September 2014Minsk Protocol is signed, and Russia and Ukraine agree to a ceasefire. Fighting eases but doesn’t completely stop. Two weeks later a memorandum is signed that further details the terms of the ceasefire.
September 28, 2014The second battle of Donetsk Airport begins, culminating with a complete takeover by the DPR in January 2015.
November 2014National rather than local elections take place in the self-proclaimed republics, violating a provision of the Minsk Protocol.
January 2015The ceasefire agreement collapses, and battles take place around Donetsk International Airport.
February 12–15, 2015Minsk II, an updated ceasefire agreement for the Donbas is signed. Ukrainian soldiers are surrounded by separatists in the town of Debaltseve.
2015–presentRussia launches cyberattacks against Ukraine, disrupting the electric grid and financial institutions.
April 2019Volodymyr Zelensky is elected president of Ukraine. Russia begins moving troops closer to Ukrainian borders.
July 2019US President Donald Trump pressures Zelensky to investigate Joe Biden’s son Hunter over possible business dealings in Ukraine. The incident leads to Trump’s first impeachment.
December 2021Putin demands that NATO pull back troops from eastern Europe and bar Ukraine from joining NATO.
January 2022NATO reinforces eastern European members with military support. 
February 2022The US warns of Russia’s impending attack on Ukraine and sends thousands of US troops to NATO countries in eastern Europe. It threatens sanctions if Russia invades, but will not send troops to Ukraine.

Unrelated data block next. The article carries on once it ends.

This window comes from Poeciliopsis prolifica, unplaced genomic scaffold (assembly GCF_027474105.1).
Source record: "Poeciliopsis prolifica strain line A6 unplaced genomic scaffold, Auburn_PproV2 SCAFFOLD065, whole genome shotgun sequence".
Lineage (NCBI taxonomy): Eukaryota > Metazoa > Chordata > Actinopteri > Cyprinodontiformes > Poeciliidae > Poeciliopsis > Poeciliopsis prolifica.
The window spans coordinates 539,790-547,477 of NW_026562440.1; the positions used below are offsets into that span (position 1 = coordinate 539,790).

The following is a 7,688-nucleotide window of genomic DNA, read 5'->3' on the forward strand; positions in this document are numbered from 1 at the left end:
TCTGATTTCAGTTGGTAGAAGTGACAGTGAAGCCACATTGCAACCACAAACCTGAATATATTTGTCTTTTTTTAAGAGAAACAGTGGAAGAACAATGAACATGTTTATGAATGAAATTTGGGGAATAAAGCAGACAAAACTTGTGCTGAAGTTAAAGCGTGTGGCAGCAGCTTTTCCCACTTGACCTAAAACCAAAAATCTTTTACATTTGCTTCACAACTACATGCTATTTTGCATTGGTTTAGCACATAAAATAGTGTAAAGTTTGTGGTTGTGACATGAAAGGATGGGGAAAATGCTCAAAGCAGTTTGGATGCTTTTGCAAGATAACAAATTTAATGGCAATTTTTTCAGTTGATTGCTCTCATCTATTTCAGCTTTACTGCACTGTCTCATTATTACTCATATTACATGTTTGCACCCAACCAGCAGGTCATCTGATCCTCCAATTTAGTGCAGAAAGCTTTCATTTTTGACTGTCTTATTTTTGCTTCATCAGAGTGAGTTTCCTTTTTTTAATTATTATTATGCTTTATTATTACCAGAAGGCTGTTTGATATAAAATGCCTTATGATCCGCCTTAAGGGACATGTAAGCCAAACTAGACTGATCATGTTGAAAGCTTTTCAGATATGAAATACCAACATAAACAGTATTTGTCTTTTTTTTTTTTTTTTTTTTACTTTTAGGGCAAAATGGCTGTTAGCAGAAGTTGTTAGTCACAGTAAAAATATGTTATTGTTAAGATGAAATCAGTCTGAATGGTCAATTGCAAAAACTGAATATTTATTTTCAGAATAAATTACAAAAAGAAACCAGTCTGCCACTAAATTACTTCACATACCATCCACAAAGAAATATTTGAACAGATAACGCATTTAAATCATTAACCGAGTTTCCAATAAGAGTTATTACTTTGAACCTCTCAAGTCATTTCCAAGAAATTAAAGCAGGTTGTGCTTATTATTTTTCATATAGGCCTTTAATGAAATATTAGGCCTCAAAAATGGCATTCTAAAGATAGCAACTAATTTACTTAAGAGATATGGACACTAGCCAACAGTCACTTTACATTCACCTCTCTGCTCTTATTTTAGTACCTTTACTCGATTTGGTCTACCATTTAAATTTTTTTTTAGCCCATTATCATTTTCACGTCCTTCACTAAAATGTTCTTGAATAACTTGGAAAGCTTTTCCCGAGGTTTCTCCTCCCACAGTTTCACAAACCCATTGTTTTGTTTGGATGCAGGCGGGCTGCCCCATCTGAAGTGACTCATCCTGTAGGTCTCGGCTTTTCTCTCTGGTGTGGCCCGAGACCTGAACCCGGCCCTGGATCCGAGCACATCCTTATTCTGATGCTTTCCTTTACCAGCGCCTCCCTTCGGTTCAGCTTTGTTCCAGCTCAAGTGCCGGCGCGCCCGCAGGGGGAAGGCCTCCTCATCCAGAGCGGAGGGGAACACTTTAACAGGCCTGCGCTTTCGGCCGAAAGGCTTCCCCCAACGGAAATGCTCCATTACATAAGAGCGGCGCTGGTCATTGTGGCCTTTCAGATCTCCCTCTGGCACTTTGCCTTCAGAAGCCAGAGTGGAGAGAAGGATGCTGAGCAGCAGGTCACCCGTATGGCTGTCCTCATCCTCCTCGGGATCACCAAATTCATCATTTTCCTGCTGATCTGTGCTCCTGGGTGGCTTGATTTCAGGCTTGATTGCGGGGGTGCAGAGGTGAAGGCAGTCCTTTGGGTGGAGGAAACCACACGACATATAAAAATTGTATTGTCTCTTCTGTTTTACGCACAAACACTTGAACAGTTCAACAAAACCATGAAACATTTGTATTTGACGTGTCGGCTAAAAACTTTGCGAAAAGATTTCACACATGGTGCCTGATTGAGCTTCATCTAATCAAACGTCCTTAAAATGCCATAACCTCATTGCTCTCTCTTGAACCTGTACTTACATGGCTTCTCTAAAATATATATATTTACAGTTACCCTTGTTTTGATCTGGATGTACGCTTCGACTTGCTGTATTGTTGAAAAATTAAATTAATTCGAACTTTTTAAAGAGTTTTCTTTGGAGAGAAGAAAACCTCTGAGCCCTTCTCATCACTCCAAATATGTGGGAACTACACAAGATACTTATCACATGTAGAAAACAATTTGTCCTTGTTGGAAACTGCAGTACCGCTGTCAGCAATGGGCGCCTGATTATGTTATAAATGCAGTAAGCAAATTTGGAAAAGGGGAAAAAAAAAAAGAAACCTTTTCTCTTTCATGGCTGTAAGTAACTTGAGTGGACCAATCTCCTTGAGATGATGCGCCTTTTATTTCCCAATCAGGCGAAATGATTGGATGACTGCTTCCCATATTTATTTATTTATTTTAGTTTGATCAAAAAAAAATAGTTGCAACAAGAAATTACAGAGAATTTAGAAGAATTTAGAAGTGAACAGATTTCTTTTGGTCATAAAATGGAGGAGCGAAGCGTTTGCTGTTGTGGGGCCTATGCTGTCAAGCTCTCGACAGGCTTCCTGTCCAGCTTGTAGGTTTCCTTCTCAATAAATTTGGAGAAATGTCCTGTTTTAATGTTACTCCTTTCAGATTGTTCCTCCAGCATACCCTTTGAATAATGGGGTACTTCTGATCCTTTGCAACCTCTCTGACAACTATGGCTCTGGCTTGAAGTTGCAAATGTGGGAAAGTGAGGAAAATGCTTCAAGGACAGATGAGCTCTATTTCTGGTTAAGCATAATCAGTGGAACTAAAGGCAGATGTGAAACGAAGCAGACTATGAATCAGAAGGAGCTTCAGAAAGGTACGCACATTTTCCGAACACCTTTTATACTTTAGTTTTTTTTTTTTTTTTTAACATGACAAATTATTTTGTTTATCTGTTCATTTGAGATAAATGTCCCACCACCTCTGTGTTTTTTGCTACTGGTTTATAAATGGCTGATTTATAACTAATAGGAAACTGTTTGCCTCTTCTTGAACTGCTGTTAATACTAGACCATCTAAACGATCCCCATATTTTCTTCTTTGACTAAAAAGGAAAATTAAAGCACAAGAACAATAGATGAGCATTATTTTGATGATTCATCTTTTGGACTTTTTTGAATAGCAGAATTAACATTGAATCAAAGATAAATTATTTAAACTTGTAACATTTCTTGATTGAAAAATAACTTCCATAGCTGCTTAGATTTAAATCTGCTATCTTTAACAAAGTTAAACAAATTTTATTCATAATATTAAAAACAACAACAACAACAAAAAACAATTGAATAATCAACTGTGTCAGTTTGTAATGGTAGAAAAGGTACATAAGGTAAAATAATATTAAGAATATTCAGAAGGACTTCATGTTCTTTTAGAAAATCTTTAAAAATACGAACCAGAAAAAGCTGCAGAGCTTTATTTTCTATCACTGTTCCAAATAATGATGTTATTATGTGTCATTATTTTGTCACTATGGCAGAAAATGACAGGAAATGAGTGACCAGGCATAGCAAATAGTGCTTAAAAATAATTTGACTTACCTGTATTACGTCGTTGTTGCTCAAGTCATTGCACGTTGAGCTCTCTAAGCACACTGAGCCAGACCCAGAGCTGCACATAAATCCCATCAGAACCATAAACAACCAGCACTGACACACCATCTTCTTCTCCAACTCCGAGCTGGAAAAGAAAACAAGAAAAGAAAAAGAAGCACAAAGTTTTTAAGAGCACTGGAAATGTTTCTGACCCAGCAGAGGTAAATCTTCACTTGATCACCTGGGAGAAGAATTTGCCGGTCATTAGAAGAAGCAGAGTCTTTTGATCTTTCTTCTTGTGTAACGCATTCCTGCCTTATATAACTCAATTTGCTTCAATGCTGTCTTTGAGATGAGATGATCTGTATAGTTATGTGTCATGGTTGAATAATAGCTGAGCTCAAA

February 21, 2022On television, Putin calls Ukraine an integral part of Russia, recognizes the breakaway provinces as independent states and sends forces into Donbas.
February 24, 2022Russia begins strikes inside of Ukraine targeting major cities.
February 26, 2022Western allies begin to impose a series of major sanctions against Russia, crippling its financial system.
February 28, 2022Ceasefire talks begin at the Ukraine–Belarus border and later move to Istanbul as the military strikes continue.

The views and opinions expressed in this article are those of the author and do not reflect the official policy or position of the Polish government and organizations in which she was working.

By Lidia Powirska

Contributor Bio

Lidia Powirska is a lecturer at Jagiellonian University and an employee of the Polish Ministry of Foreign Affairs (on leave). She is a member of the Security Sector Reform Advisory Network to the UN and a former member of the UN and OSCE missions in Ukraine, East Timor, and Kosovo. She was part of a team that actively monitored ceasefire violations at the line of contact in Ukraine/Donbas. She has published articles on subjects such as United Nations Peacekeeping, EU’s Common Foreign and Security Policy, and the Balkans. She was a 2019–2020 Weatherhead Scholars Program Fellow at the Weatherhead Center for International Affairs.